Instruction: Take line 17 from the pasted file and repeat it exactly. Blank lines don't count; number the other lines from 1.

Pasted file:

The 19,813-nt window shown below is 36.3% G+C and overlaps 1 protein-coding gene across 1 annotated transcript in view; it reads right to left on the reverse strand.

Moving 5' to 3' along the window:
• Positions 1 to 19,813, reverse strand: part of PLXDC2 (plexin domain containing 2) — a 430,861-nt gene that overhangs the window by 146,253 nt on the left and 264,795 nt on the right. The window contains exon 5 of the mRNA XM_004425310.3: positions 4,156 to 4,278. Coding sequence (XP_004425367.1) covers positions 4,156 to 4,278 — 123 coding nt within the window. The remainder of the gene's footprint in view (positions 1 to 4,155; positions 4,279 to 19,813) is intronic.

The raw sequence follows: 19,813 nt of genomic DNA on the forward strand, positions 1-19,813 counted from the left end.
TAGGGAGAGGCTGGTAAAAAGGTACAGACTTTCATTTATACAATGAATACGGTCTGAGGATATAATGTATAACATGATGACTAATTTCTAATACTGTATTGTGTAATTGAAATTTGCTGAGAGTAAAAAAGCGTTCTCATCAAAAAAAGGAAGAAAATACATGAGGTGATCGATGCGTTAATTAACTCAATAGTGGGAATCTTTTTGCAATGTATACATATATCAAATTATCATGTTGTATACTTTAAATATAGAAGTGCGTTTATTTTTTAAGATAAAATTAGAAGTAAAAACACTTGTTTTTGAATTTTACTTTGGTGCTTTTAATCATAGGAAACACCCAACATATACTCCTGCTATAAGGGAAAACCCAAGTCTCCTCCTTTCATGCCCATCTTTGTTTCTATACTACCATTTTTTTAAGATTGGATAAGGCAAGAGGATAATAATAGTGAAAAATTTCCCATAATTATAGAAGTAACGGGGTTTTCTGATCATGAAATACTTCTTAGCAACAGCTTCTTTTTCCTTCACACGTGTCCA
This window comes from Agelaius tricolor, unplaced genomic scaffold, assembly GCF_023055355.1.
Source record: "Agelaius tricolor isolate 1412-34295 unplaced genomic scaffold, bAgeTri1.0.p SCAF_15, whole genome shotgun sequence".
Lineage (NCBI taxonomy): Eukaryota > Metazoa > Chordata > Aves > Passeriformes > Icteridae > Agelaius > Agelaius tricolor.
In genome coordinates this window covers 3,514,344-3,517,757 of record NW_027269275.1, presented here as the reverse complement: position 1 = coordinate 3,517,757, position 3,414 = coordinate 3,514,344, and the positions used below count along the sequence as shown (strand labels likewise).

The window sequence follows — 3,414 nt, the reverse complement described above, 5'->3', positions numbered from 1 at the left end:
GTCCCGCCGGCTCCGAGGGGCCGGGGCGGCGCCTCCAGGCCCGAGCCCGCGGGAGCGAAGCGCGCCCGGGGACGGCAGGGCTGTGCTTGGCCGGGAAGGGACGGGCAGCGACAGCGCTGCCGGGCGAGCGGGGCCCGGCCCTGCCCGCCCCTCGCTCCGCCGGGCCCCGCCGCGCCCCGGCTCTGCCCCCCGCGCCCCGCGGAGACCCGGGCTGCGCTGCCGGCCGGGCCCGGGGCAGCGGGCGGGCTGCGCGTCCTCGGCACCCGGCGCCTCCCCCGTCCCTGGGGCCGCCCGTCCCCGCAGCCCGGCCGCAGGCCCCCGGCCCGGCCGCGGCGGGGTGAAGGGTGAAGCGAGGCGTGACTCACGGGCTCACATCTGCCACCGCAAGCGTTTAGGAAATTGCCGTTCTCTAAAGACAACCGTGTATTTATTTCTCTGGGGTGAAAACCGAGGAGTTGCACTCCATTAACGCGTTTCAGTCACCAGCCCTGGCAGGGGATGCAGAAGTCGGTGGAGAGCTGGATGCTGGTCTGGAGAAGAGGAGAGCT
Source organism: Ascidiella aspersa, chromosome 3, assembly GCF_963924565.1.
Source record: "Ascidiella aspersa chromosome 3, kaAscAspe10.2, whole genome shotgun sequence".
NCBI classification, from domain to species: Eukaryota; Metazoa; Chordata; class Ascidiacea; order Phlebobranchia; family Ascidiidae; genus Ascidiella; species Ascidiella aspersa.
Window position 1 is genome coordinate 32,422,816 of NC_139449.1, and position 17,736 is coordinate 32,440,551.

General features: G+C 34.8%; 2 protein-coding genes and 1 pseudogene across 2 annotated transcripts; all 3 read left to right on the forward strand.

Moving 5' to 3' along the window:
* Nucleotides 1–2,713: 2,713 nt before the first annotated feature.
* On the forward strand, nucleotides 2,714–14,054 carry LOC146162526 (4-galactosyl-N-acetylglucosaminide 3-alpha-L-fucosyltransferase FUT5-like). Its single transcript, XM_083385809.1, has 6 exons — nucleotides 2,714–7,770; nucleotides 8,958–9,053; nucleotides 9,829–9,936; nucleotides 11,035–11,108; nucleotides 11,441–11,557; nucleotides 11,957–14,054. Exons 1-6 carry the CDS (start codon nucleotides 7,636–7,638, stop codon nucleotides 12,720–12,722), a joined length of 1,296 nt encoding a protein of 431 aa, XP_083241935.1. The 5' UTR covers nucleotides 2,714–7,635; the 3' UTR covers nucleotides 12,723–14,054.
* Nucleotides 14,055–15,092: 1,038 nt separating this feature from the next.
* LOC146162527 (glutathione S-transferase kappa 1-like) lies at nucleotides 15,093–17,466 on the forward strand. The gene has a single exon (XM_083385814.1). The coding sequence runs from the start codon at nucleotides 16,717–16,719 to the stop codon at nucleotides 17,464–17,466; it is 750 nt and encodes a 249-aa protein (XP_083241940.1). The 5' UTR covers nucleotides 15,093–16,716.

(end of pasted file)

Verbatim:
Moving 5' to 3' along the window: